Jump to content

Stargazers Lounge Uses Cookies

Like most websites, SGL uses cookies in order to deliver a secure, personalised service, to provide social media functions and to analyse our traffic. Continued use of SGL indicates your acceptance of our cookie policy.

sgl_2018_sp_banner.thumb.jpg.a4fa178de7d36660e48f7eb1205319eb.jpg

Paul M

Advanced Members
  • Content count

    1,896
  • Joined

  • Last visited

  • Days Won

    1

Paul M last won the day on September 13 2013

Paul M had the most liked content!

Community Reputation

1,875 Excellent

5 Followers

About Paul M

  • Rank
    Trailer Trash

Profile Information

  • Gender
    Male
  • Interests
    Astronomy, Scuba Diving and walking my daft Labradoodle.
  • Location
    Fylde Coast (Home), or Rural Cumbria (Away)
  1. Paul M

    Intoxicated Visitors

    It sounds rather like some of the "lubricated" stargazing BBQ's I've had up at our Luxury Cumbrian Villa. "So when's that Play Station comming over?" is a frequent opener Anyway, that's not involving strangers. You handled yours nicely!
  2. Paul M

    Persieds Last night (Friday)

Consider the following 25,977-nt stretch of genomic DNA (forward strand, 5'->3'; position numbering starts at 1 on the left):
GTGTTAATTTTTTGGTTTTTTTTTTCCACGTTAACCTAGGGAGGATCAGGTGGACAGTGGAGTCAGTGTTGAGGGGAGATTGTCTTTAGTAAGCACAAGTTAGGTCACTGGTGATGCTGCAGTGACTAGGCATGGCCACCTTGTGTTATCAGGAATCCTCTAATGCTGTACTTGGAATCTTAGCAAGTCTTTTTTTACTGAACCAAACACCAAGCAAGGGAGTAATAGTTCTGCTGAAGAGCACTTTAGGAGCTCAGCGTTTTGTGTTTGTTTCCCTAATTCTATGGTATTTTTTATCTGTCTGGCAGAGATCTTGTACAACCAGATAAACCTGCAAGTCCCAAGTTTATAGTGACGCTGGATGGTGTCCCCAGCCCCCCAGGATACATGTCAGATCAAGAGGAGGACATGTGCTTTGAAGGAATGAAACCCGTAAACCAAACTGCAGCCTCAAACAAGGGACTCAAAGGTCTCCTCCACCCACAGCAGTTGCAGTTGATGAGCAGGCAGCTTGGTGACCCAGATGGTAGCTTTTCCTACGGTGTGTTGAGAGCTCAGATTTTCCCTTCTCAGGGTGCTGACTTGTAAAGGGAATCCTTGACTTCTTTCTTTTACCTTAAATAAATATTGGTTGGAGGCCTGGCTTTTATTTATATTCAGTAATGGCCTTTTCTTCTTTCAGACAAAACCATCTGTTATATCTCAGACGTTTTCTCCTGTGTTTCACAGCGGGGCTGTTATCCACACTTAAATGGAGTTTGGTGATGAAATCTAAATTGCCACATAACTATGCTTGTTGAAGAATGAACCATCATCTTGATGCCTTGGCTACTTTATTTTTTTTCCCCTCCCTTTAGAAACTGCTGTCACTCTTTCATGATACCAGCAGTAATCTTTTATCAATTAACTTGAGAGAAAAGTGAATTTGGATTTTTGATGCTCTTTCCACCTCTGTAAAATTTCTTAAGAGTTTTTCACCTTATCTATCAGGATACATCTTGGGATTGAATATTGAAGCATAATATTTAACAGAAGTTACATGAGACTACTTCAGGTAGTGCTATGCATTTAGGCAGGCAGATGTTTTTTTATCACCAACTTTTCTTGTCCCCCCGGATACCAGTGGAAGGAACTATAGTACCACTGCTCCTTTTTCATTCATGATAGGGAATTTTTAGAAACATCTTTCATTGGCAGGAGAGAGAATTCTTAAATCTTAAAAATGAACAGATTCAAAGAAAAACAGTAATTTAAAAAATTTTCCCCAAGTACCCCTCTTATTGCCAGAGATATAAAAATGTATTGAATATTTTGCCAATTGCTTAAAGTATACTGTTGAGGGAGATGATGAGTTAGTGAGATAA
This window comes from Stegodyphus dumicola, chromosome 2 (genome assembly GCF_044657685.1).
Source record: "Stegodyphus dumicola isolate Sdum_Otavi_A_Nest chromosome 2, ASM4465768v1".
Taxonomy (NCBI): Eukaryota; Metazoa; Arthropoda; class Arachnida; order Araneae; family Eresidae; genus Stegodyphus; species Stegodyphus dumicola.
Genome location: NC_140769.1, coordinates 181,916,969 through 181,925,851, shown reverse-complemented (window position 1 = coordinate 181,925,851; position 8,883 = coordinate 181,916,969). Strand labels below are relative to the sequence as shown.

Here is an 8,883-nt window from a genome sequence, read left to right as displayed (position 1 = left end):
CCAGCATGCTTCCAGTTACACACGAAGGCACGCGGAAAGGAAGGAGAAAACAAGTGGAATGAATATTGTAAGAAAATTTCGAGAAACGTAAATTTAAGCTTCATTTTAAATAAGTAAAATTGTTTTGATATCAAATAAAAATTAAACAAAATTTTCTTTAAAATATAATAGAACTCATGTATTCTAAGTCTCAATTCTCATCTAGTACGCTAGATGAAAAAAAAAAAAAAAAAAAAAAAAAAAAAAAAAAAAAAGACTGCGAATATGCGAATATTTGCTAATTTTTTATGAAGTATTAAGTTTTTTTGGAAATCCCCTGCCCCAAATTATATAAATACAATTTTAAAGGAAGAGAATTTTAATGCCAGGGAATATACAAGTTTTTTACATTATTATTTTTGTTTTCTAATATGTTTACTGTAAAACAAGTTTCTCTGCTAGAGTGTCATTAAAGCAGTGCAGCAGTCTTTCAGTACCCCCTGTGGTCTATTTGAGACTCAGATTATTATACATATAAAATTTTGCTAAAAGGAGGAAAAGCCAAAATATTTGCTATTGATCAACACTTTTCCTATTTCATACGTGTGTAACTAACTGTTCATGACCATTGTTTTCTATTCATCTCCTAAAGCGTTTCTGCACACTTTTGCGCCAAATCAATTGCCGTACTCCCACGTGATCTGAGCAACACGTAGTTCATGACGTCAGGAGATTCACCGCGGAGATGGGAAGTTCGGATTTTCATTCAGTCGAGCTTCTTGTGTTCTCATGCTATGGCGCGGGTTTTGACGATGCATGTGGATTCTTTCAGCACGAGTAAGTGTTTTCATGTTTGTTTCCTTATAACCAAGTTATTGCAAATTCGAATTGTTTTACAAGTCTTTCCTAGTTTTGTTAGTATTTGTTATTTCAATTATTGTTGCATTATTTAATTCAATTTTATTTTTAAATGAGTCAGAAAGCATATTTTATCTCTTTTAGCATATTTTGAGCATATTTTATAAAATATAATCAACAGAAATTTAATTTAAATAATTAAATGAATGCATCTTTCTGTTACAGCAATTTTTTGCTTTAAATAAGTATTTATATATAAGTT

I worked a night shift last night and the sky was very good. I don't work outside but spend some time between buildings on an industrial complex so get plenty of opportunities to look at the sky. Despite specifically looking I never saw a single meteor. About 10.30 I did see a very bright and off-white satellite travelling from north to south but east of overhead. It looked like Mars, with similar brightness. Went into shadow soon after culminating. Interesting but ain't no Geminid
  3. Paul M

    Warm Weather To Stay Till October?

    I think we've had the hottest weather now. Once the Atlantic breaks through, as it usually does when ex-hurricanes get caught up in the jetstream, the weather will return to normal. I just worry that we'll pay for the hot summer with a very wet autumn. Some might welcome that but rainfall makes my job a lot harder
  4. I was surprised at the number of people that turned out for the eclipse here in Gran Canaria. Many not really knowing what they were looking for. They were impressed once the Moon climbed into a dark sky and even more so once totality ended. Then they could appreciate what the eclipse had actually done to the Moon. Not a bad eclipse in the end. Back to a milky sky today so even the weather played ball.
  5. So here it is. First glimpse through the haze at 21:32. I expected to catch Mars first and use it as a guide. But I caught the Moon first. Still a light sky and the Moon was only 5 or 6 deg above the horizon. Hot off the press:
  6. My eastward horizon last night. The sky clarity is even better today. Just on my camera phone. Can see Mars and Saturn too.
  7. Still looking good here in Gran Canaria. A lot of wind before lunch. Brollies flying around and the like. The sky is deep blue. Much lower humidity today and the wind now reduced to the usual breeze. Shudda brought a proper camera!